This will probably be the last visit; as far as this blog’s concerned, this project is complete. The project is the result of a partnership between GreenStar and the City Harbor partners (Edger Enterprises, Morse Construction and Lambrou Real Estate) as Organic Nature LLC. Local architecture firm STREAM Collaborative is in charge of exterior design, and architect Pam Wooster will handle the interior layout. Elmira’s Edger Enterprises will be the general contractor for the buildout. Delaware River Solar will supply the solar energy to power the building via an off-site array.

History and project specs can be found here.

 





119-125 College Avenue (College Townhouses) Construction Update, 10/2019

10 11 2019

Probably the last update for this one. All that’s left is some landscaping, at least until the power lines are buried. Definitely one of the stranger projects I’ve covered. Practically no online presence apart from city documents and what I’ve written for the Voice and here. As far as I’m aware, these are just privately-owned Cornell faculty apartments.

“John Novarr and Phil Proujansky’s latest Collegetown development appears to be in the home stretch. The glass and steel facade is basically complete, the concrete entry stairs have been poured and cured, and railings, trim and other exterior finish work is ongoing. Interestingly, these appear to come pre-furnished. Peering inside the windows, unopened mattresses were laid out on new frames and tables and chairs had been stocked in the apartment units.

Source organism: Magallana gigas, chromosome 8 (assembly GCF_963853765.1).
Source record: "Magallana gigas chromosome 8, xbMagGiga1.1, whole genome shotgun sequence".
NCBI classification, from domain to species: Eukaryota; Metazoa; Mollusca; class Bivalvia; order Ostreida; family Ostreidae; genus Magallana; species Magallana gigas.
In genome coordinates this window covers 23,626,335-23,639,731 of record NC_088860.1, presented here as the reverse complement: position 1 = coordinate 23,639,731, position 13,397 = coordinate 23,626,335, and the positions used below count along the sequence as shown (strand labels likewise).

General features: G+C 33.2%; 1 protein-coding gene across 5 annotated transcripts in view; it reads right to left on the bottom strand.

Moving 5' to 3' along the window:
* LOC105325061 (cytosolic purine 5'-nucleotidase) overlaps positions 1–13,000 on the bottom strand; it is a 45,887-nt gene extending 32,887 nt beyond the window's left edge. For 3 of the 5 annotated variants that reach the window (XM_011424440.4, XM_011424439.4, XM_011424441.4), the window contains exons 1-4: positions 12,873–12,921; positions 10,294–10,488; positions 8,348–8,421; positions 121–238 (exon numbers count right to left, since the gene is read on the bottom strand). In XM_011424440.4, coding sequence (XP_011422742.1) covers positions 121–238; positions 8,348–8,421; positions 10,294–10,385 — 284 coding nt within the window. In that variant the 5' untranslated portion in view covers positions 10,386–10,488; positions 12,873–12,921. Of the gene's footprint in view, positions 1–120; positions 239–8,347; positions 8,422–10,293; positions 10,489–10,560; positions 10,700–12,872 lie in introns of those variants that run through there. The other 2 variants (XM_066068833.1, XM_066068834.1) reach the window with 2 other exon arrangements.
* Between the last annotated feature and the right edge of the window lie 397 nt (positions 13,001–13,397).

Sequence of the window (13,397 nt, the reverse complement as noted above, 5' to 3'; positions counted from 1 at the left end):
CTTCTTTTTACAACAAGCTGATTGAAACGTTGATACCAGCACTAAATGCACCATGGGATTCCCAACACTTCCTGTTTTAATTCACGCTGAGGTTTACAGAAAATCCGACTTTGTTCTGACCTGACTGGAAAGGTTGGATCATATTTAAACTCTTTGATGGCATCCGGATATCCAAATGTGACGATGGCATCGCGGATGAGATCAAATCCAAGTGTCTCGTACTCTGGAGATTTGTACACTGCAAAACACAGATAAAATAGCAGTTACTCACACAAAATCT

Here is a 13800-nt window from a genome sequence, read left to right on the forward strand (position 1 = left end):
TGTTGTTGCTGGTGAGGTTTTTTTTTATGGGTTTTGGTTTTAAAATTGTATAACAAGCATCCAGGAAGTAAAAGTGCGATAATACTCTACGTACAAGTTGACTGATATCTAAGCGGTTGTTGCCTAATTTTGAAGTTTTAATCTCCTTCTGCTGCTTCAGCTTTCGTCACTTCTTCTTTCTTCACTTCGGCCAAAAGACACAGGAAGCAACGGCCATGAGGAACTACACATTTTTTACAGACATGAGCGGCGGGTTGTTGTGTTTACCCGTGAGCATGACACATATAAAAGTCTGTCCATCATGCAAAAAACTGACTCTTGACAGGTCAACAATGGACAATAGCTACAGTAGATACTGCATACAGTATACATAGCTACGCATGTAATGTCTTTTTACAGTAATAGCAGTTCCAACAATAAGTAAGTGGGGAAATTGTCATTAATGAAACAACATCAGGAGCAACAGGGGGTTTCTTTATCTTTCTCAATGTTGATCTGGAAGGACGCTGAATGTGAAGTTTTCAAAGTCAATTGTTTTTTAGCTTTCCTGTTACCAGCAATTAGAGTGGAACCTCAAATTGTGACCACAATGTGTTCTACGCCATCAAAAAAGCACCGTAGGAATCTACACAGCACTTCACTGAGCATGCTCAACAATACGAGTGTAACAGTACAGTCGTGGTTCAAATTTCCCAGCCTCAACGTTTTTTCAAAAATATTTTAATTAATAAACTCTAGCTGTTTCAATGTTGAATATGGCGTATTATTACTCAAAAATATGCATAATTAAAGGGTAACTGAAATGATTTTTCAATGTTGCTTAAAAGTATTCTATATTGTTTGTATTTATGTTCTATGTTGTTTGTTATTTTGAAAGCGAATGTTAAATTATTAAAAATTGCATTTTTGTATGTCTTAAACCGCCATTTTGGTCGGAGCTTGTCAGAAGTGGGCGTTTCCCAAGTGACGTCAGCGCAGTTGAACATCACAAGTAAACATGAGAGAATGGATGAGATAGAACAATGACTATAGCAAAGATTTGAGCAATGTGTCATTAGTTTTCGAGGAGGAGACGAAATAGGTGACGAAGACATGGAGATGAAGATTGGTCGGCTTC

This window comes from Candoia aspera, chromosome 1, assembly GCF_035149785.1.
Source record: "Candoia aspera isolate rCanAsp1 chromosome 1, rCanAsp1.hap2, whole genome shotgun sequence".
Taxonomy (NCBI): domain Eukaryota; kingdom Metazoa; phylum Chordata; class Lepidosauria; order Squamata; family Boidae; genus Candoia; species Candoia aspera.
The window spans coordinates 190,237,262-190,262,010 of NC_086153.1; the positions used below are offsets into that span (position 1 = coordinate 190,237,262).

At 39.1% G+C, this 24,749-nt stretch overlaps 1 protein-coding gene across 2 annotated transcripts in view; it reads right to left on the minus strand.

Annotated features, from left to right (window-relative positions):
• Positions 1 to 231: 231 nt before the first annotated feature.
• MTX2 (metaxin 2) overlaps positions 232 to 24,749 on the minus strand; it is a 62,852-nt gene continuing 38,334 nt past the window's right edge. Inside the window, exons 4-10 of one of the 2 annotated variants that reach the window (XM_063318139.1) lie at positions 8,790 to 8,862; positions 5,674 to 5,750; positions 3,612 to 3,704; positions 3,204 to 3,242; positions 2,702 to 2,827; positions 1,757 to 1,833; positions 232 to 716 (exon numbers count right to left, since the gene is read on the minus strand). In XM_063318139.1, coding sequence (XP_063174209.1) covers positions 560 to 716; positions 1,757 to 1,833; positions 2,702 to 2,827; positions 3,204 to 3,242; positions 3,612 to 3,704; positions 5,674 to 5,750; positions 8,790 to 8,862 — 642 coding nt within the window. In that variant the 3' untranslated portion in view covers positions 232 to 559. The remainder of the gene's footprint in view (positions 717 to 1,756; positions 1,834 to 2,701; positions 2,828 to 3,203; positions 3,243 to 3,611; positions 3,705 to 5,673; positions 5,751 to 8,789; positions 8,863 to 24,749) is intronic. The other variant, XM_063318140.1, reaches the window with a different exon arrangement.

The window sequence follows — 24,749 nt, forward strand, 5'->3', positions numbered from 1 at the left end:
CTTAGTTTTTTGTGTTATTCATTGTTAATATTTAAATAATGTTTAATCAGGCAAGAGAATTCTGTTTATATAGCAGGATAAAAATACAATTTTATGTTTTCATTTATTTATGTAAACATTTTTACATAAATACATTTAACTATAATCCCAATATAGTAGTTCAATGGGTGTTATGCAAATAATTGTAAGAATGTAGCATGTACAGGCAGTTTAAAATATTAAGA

Part of the reason for that might be the intended market – during the approvals process, the project team stated that the 67 units of rental housing geared towards Cornell visiting faculty and researchers. Reasonably, many of those folks would arrive in Ithaca with little in the way of furniture, and given the relatively short appointments for visiting faculty and staff (a year typically, maybe two), it would make sense to offer units pre-furnished. It would also probably explain why these units aren’t advertised online. Welliver and their partners should have the apartments ready for their first tenants by the end of this year.”

A history of the project can be found here.